Q&A: Yvan Baker, the MPP who wants to fine people for crossing the street while staring at their phones
On Monday, Liberal MPP Yvan Baker introduced a private member’s bill called the “Phones Down, Heads Up Act.” The proposed legislation would fine pedestrians up to $125 for using their mobile devices while crossing the street. There’s no question that pedestrian fatalities are a major issue in the GTA: just last month four people were struck and killed over the course of 24 hours in Mississauga. Still, critics of Baker’s bill say it’s a classic example of victim-blaming and legislative overreach. We spoke with him about that criticism, about his own cellphone habits, and about the one place where he definitely will never take a selfie.
What made you decide to introduce this bill?
Several months ago, I started to hear from my constituents about their concerns about pedestrians who were being hurt and killed on Ontario’s roads. Shortly after that, there was a pedestrian killed in the Bloor and Royal York area, which is close to where I live. I started to look into the issue and what I discovered is that experts say pedestrians are often killed because they’re distracted. In 2010, Ontario’s chief coroner found that in seven per cent of pedestrian fatalities, people were distracted by their phones.
Seven per cent doesn’t feel that high. What about the other 93 percent?
Obviously, there are a lot of pedestrian fatalities that have to do with other factors—distracted driving and impaired driving, for instance. The provincial government has taken a lot of significant steps to address those problems, whereas this issue of distracted walking hasn’t been addressed. I understand that people might argue that this is a small part of a large problem, but from my perspective, if this legislation could save even one life a year, that would be more than worth it.
But is that really a reasonable standard for lawmaking? There are a lot of things the government could legislate if the goal was just to save lives: a ban on cars, for example.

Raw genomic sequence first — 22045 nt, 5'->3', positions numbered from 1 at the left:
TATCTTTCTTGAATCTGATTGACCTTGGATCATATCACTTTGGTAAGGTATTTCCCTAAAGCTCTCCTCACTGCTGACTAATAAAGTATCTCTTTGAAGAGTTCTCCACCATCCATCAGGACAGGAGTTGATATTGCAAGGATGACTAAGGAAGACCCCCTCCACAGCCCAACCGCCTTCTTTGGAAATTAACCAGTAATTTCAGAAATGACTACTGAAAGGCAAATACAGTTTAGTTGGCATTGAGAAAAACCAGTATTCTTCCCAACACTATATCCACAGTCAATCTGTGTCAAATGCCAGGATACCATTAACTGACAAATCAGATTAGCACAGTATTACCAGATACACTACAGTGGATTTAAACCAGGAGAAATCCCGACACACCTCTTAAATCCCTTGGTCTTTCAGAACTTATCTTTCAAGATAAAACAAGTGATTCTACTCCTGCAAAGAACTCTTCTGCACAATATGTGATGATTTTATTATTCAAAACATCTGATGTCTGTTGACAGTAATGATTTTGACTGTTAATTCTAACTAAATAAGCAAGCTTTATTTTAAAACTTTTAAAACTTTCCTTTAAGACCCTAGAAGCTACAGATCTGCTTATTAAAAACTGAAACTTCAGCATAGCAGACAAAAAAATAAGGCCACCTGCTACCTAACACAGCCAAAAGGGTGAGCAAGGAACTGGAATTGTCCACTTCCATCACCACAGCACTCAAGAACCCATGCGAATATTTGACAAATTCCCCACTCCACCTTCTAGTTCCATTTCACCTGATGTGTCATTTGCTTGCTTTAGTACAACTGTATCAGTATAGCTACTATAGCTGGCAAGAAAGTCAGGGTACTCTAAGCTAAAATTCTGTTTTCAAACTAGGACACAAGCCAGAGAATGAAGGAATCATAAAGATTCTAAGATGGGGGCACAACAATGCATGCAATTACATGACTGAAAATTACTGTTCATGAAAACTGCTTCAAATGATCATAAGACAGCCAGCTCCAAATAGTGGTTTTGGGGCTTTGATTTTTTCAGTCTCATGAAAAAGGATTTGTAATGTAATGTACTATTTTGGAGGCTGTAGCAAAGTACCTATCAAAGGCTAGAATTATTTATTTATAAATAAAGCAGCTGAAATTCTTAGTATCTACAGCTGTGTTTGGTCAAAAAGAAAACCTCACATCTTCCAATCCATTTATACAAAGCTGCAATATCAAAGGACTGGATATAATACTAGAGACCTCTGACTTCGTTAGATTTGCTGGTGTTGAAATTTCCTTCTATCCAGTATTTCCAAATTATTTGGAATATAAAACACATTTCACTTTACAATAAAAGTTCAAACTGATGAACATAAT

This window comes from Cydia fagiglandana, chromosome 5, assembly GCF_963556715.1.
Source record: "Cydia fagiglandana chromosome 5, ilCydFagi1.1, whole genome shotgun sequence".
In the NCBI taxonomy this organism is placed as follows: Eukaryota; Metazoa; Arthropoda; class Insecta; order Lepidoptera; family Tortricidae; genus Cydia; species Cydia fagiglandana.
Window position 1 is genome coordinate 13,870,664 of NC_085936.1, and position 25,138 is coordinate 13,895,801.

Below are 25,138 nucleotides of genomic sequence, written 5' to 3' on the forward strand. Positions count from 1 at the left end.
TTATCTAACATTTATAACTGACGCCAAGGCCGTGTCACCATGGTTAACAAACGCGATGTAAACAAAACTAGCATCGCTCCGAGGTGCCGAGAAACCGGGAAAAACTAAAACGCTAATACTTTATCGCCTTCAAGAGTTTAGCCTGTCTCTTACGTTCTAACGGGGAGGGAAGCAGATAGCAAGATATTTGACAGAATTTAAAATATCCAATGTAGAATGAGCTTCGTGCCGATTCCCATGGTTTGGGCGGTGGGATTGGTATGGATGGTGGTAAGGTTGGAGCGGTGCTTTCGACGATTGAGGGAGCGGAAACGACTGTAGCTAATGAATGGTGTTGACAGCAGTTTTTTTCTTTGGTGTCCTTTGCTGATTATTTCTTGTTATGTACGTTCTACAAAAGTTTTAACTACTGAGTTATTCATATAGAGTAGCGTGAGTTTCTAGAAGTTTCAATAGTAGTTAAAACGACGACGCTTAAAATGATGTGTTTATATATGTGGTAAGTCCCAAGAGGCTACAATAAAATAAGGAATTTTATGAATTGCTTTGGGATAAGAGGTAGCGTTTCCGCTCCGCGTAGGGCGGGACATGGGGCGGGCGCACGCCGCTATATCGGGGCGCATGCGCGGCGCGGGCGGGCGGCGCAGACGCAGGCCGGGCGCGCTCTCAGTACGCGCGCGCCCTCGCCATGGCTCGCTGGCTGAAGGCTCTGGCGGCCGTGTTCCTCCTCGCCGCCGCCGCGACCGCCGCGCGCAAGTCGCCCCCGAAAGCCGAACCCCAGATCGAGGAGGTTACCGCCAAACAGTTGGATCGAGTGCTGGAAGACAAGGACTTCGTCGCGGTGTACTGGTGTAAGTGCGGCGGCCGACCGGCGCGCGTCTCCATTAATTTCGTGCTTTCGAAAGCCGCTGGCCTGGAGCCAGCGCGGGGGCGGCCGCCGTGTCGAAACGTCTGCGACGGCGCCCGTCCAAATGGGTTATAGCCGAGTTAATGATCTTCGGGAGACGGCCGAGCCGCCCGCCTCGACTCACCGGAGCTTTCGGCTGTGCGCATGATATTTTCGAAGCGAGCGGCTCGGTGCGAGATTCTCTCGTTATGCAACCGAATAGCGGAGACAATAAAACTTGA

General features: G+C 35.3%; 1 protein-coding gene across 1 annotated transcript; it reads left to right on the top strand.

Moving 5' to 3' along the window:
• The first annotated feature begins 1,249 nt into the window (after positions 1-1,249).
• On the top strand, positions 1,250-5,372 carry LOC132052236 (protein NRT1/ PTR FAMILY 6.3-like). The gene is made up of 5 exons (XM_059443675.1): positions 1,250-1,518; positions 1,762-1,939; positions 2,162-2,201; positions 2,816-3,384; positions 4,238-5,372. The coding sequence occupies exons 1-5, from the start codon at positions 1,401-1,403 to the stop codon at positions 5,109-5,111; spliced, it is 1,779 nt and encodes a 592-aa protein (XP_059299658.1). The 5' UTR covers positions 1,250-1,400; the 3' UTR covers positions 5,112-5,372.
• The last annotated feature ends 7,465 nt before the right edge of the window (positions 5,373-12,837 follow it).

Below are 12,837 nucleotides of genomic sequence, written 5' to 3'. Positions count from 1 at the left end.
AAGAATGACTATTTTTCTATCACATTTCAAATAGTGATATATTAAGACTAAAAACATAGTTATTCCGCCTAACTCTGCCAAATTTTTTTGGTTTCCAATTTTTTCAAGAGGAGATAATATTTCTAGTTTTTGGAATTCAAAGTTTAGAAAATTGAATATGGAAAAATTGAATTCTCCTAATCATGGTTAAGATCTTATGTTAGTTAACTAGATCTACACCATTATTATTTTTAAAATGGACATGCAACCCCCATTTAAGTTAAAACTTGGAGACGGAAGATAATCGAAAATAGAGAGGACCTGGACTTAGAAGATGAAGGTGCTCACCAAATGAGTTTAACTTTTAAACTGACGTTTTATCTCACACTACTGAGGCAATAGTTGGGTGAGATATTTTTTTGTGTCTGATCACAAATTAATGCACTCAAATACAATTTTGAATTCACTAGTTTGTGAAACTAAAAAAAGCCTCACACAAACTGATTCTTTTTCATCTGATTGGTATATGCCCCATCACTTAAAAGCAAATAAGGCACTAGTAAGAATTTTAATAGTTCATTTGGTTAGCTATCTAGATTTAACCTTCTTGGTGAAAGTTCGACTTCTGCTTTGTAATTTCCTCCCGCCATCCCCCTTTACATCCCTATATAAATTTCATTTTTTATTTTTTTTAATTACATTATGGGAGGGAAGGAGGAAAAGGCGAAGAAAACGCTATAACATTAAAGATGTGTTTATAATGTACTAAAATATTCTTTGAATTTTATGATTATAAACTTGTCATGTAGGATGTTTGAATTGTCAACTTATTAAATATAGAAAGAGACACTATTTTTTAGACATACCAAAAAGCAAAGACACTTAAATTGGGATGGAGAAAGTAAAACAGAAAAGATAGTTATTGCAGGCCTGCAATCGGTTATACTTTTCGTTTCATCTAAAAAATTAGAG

I think it will save more than one life a year. I’m just saying that as a bare minimum. I don’t think that it is overreaching. This bill is consistent with how we protect road users every day—with laws against jaywalking, distracted driving, not wearing safety belts. I think most people would agree that those are prudent laws intended to save lives. Over the last few days, I have been out there on the streets approaching pedestrians who are on their phones, crossing the road. I’ve told them about the bill and asked them what they think, and they’ve all said they think it’s a good idea—even though they were on their phones!
I’m surprised nobody said, “Get lost buddy, I’m playing Candy Crush.”
No, not a single person said that. I think people support ideas that keep them safer.
NDP MPP Cheri DiNovo has spoken out against the bill, saying that it’s a form of victim-blaming.
This is not about pointing a finger or holding any group responsible. This is about saving lives and raising awareness.
If I’m being fined $125 for texting while crossing, that feels a lot like I’m being held responsible.
I think it will be very rare that people will get the $125 fine, which is for the third offence. The first offense fine is $50, and the idea is that fining people acts as a deterrent.
Okay, but regardless of the amount, is this not a case of misdirected culpability? In the vast majority of pedestrian fatalities in Ontario, it was the pedestrian who has had the right of way. One could argue that the bill lets motorists off the hook to some degree.
I don’t think it lets them off the hook at all. Just for clarification, the bill actually has two components. There is the banning of the use of mobile devices while crossing the road, and there is another piece that requires the Ministry of Transportation to hold an annual awareness campaign around the risks of distracted driving—texting and driving in particular. And as I said, there are a number of initiatives currently addressing all of the various reasons that pedestrians are killed on the road. The government of Ontario recently increased the fines for distracted drivers and for repeat offenders.
What are your own cellphone habits like?
I use my cellphone a lot and am often very absorbed in it. I’m a big user of social media. Recently, my caucus colleagues have started calling me Mr. Selfie because I like to take selfies at events. And that’s okay. The issue is when being on your phone compromises safety.
So that’s a no on “intersection selfies”?
Ha–exactly. I have noticed that my habits have changed. I was just talking about that with my colleagues, how just by having these conversations, we are raising awareness. My hope is that the bill will someday pass, but I also feel like the attention is a good thing regardless, because it has started a conversation.